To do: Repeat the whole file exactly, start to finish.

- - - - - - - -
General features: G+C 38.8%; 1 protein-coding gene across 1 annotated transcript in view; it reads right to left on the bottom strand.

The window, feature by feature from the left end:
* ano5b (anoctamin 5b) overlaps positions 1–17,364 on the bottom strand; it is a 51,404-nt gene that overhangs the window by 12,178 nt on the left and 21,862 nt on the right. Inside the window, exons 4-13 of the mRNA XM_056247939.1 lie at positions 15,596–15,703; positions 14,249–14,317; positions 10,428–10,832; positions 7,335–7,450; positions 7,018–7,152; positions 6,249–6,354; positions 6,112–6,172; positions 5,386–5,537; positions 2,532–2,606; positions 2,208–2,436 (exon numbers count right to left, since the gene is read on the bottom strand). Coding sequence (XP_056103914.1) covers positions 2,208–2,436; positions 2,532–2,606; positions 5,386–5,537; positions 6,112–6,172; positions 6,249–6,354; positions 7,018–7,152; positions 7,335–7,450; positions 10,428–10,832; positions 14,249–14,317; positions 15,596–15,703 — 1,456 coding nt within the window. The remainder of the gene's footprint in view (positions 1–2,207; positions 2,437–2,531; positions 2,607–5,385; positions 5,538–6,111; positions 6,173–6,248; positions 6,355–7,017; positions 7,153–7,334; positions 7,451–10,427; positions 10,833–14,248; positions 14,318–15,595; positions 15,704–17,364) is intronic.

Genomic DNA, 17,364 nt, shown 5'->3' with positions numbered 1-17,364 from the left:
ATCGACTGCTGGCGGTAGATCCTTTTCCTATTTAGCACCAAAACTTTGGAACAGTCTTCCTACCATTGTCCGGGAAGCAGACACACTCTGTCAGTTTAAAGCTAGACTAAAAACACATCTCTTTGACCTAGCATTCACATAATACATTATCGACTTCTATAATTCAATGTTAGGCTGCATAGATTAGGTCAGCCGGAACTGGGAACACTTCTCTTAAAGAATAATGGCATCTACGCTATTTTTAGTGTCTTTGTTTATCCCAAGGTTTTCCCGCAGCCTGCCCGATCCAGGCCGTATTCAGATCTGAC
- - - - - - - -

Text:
General features: G+C 38.8%; 1 protein-coding gene across 1 annotated transcript in view; it reads right to left on the bottom strand.

The window, feature by feature from the left end:
* ano5b (anoctamin 5b) overlaps positions 1–17,364 on the bottom strand; it is a 51,404-nt gene that overhangs the window by 12,178 nt on the left and 21,862 nt on the right. Inside the window, exons 4-13 of the mRNA XM_056247939.1 lie at positions 15,596–15,703; positions 14,249–14,317; positions 10,428–10,832; positions 7,335–7,450; positions 7,018–7,152; positions 6,249–6,354; positions 6,112–6,172; positions 5,386–5,537; positions 2,532–2,606; positions 2,208–2,436 (exon numbers count right to left, since the gene is read on the bottom strand). Coding sequence (XP_056103914.1) covers positions 2,208–2,436; positions 2,532–2,606; positions 5,386–5,537; positions 6,112–6,172; positions 6,249–6,354; positions 7,018–7,152; positions 7,335–7,450; positions 10,428–10,832; positions 14,249–14,317; positions 15,596–15,703 — 1,456 coding nt within the window. The remainder of the gene's footprint in view (positions 1–2,207; positions 2,437–2,531; positions 2,607–5,385; positions 5,538–6,111; positions 6,173–6,248; positions 6,355–7,017; positions 7,153–7,334; positions 7,451–10,427; positions 10,833–14,248; positions 14,318–15,595; positions 15,704–17,364) is intronic.

Genomic DNA, 17,364 nt, shown 5'->3' with positions numbered 1-17,364 from the left:
ATCGACTGCTGGCGGTAGATCCTTTTCCTATTTAGCACCAAAACTTTGGAACAGTCTTCCTACCATTGTCCGGGAAGCAGACACACTCTGTCAGTTTAAAGCTAGACTAAAAACACATCTCTTTGACCTAGCATTCACATAATACATTATCGACTTCTATAATTCAATGTTAGGCTGCATAGATTAGGTCAGCCGGAACTGGGAACACTTCTCTTAAAGAATAATGGCATCTACGCTATTTTTAGTGTCTTTGTTTATCCCAAGGTTTTCCCGCAGCCTGCCCGATCCAGGCCGTATTCAGATCTGAC